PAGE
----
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WASHINGTON (Reuters) - Amid the debates over gay marriage, Proposition 8 and the Defense of Marriage Act this week in Washington, there was another contest going on outside the U.S. Supreme Court: who could make the best sign.
There were entries aimed at the legal nerd, like the sign one woman carried that punned, "Lesbians Love Boies," in reference to lawyer David Boies, who argued in support of gay marriage on Tuesday.
A group of Georgetown law students wrote a legal "brief," complete with citations, on four posters and stood holding them side-by-side on the steps.
Fans of Harry Potter might have voted for the sign that read, "Don't mess with Dumbledore's Rights," playing off the series' wizard character Albus Dumbledore, whom author J.K. Rowling outed as gay in an interview.
The leading biblical candidate could have been a placard toted by a gay marriage opponent during a march past the courthouse on Tuesday: "God Made Adam & Eve, Not Adam & Steve."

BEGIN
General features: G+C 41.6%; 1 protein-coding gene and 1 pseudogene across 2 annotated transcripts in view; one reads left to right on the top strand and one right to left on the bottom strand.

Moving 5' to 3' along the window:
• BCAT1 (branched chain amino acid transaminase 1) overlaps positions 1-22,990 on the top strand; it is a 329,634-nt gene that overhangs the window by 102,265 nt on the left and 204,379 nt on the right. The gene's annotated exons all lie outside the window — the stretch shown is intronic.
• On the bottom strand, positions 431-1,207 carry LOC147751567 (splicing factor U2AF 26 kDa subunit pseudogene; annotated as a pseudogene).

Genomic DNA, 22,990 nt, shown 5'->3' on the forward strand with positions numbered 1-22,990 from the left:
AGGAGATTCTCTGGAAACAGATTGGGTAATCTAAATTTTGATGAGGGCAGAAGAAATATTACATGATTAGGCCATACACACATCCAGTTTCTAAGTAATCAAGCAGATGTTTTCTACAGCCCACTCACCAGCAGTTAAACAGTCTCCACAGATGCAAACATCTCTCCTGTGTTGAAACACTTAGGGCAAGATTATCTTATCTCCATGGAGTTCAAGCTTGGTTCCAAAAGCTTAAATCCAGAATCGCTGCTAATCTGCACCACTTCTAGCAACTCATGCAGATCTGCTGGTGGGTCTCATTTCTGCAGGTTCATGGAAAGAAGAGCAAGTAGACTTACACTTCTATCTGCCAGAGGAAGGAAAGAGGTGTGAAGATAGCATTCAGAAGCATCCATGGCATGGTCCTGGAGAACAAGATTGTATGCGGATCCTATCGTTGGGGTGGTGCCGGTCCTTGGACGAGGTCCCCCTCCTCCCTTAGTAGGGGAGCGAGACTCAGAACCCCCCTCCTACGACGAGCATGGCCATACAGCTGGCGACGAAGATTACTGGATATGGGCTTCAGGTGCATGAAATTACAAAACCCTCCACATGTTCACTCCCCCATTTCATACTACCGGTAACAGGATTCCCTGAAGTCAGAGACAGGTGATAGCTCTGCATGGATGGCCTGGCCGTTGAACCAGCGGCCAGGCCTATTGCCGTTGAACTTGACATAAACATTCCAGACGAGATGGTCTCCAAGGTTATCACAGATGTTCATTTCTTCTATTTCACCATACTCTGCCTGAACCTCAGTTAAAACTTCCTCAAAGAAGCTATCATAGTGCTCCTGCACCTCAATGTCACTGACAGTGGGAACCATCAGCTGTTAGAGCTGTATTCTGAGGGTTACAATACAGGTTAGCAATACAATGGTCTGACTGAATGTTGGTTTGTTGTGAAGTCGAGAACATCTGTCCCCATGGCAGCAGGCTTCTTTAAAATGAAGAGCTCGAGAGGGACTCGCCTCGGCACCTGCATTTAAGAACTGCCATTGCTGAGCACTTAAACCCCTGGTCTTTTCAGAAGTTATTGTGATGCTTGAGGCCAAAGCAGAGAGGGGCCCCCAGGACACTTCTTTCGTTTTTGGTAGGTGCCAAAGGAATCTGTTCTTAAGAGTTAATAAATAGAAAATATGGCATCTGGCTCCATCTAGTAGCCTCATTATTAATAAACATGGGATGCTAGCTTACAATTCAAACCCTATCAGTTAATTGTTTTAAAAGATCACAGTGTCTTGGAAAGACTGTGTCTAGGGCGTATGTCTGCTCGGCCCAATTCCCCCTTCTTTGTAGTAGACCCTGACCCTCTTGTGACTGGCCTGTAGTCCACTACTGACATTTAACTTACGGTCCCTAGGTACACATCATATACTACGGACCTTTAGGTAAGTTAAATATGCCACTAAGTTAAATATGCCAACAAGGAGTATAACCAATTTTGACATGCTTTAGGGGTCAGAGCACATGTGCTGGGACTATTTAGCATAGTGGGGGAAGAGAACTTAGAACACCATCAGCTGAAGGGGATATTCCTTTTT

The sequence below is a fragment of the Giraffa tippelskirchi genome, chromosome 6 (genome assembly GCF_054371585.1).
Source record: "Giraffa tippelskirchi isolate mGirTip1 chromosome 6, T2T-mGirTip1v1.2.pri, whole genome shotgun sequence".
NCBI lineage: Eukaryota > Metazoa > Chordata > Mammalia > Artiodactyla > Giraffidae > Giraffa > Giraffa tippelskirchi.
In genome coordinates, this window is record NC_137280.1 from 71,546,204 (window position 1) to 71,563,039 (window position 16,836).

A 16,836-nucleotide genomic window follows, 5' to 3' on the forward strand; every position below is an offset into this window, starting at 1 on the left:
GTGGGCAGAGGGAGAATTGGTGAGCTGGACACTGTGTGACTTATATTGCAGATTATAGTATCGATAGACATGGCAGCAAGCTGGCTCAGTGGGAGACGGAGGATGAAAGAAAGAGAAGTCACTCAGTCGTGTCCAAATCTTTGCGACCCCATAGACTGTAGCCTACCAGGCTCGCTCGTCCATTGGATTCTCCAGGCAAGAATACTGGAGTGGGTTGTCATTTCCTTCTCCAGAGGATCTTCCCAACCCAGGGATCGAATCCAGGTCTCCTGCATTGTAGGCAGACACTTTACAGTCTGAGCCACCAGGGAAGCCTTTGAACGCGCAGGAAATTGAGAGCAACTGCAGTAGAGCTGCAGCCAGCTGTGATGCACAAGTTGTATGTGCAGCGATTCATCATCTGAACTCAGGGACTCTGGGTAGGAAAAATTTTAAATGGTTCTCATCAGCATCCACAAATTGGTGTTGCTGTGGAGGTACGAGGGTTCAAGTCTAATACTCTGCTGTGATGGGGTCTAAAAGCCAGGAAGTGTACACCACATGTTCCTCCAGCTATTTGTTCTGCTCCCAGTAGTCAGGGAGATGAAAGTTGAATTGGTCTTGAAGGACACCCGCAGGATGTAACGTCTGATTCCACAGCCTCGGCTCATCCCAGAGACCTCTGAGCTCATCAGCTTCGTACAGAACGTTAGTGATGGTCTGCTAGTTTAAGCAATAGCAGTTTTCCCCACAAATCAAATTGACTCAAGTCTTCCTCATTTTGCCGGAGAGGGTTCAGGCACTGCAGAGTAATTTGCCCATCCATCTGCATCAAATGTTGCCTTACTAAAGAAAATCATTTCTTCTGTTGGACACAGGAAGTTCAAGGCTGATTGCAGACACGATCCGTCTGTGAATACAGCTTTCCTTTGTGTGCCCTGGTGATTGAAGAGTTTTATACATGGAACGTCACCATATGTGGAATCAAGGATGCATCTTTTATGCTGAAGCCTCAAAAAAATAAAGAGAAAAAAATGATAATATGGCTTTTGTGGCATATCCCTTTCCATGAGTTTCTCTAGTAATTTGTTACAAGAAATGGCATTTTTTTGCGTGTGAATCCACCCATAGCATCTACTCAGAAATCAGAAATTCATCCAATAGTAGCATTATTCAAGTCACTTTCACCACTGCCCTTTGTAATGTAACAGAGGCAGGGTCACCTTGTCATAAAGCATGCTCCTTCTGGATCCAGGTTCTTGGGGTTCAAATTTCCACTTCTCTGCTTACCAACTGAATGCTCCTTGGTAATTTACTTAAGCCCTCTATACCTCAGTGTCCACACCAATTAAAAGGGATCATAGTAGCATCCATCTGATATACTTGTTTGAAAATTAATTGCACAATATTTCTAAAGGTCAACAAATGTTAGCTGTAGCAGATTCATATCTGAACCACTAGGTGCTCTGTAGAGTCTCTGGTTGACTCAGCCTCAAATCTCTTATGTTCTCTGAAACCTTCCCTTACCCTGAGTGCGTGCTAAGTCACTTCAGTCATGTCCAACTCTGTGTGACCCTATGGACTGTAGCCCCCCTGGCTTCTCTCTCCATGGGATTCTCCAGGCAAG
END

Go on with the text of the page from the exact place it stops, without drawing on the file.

Reality show fans laughed at the poster on Wednesday that said, "‘Everybody's a little gay' -Honey Boo Boo."
"Spread Nutella, not hate," read another sign, vying for the top spot in the food-and-drink category.
There were those that used gay humor to target specific justices, like the sign that declared of the court's swing vote, "Anthony Kennedy goes BOTH ways! Conservative ... liberal. We ask him today to stand UP for gays!"
Some signs betrayed an international flavor, including several in Spanish, though it wasn't clear whether the person holding the "Keep Calm and Marry On" poster was British.
The most inventive signs, however, employed that most powerful form of political humor, sarcasm. Take, for instance, the lengthy sign on which the protester had detailed "My Gay Agenda."
It laid out a typically boring day - "6:00 AM: Wake up," "7:45 AM: Go to work" - but tucked in between playing sports with the kids and relaxing with the family was the punch line: "7:45 PM: Break up a heterosexual man-woman marriage."
And yes, of course, the 9 p.m. entry was to "watch Rachel Maddow," referring to the gay host of a news show on MSNBC.
Editing by Kevin Drawbaugh and Eric Beech